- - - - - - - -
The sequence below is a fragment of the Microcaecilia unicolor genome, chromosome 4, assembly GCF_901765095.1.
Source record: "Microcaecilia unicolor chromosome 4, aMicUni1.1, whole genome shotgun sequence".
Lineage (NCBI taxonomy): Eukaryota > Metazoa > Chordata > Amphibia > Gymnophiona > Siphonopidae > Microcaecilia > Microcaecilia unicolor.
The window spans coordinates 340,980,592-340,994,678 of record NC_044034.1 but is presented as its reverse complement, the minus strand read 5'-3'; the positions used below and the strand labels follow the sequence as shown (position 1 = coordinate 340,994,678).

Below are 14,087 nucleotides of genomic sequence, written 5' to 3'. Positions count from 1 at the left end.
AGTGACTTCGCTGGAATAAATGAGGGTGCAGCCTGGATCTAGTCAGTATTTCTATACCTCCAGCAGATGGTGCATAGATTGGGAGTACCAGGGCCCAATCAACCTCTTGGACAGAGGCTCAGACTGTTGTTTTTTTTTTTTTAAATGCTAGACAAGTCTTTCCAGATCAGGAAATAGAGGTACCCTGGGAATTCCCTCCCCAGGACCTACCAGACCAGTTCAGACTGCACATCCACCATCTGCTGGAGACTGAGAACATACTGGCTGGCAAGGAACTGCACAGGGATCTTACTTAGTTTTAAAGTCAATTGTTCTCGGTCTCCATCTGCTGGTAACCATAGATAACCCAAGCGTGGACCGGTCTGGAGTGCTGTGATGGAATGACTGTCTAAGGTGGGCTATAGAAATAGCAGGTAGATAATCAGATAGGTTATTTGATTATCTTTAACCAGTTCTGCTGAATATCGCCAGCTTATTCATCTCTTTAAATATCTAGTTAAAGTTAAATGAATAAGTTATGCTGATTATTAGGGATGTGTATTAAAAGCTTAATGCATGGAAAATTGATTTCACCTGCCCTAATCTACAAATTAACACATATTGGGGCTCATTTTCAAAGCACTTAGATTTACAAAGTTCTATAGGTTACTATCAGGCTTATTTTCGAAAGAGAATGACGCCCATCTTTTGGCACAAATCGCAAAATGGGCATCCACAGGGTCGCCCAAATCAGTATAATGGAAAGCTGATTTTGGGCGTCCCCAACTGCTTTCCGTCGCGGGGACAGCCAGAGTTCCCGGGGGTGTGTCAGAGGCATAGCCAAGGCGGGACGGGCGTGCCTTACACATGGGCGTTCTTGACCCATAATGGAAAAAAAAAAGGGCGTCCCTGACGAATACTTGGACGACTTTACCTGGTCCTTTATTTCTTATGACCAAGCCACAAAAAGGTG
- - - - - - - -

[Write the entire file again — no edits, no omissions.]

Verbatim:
The sequence below is a fragment of the Microcaecilia unicolor genome, chromosome 4, assembly GCF_901765095.1.
Source record: "Microcaecilia unicolor chromosome 4, aMicUni1.1, whole genome shotgun sequence".
Lineage (NCBI taxonomy): Eukaryota > Metazoa > Chordata > Amphibia > Gymnophiona > Siphonopidae > Microcaecilia > Microcaecilia unicolor.
The window spans coordinates 340,980,592-340,994,678 of record NC_044034.1 but is presented as its reverse complement, the minus strand read 5'-3'; the positions used below and the strand labels follow the sequence as shown (position 1 = coordinate 340,994,678).

Below are 14,087 nucleotides of genomic sequence, written 5' to 3'. Positions count from 1 at the left end.
AGTGACTTCGCTGGAATAAATGAGGGTGCAGCCTGGATCTAGTCAGTATTTCTATACCTCCAGCAGATGGTGCATAGATTGGGAGTACCAGGGCCCAATCAACCTCTTGGACAGAGGCTCAGACTGTTGTTTTTTTTTTTTTAAATGCTAGACAAGTCTTTCCAGATCAGGAAATAGAGGTACCCTGGGAATTCCCTCCCCAGGACCTACCAGACCAGTTCAGACTGCACATCCACCATCTGCTGGAGACTGAGAACATACTGGCTGGCAAGGAACTGCACAGGGATCTTACTTAGTTTTAAAGTCAATTGTTCTCGGTCTCCATCTGCTGGTAACCATAGATAACCCAAGCGTGGACCGGTCTGGAGTGCTGTGATGGAATGACTGTCTAAGGTGGGCTATAGAAATAGCAGGTAGATAATCAGATAGGTTATTTGATTATCTTTAACCAGTTCTGCTGAATATCGCCAGCTTATTCATCTCTTTAAATATCTAGTTAAAGTTAAATGAATAAGTTATGCTGATTATTAGGGATGTGTATTAAAAGCTTAATGCATGGAAAATTGATTTCACCTGCCCTAATCTACAAATTAACACATATTGGGGCTCATTTTCAAAGCACTTAGATTTACAAAGTTCTATAGGTTACTATCAGGCTTATTTTCGAAAGAGAATGACGCCCATCTTTTGGCACAAATCGCAAAATGGGCATCCACAGGGTCGCCCAAATCAGTATAATGGAAAGCTGATTTTGGGCGTCCCCAACTGCTTTCCGTCGCGGGGACAGCCAGAGTTCCCGGGGGTGTGTCAGAGGCATAGCCAAGGCGGGACGGGCGTGCCTTACACATGGGCGTTCTTGACCCATAATGGAAAAAAAAAAGGGCGTCCCTGACGAATACTTGGACGACTTTACCTGGTCCTTTATTTCTTATGACCAAGCCACAAAAAGGTG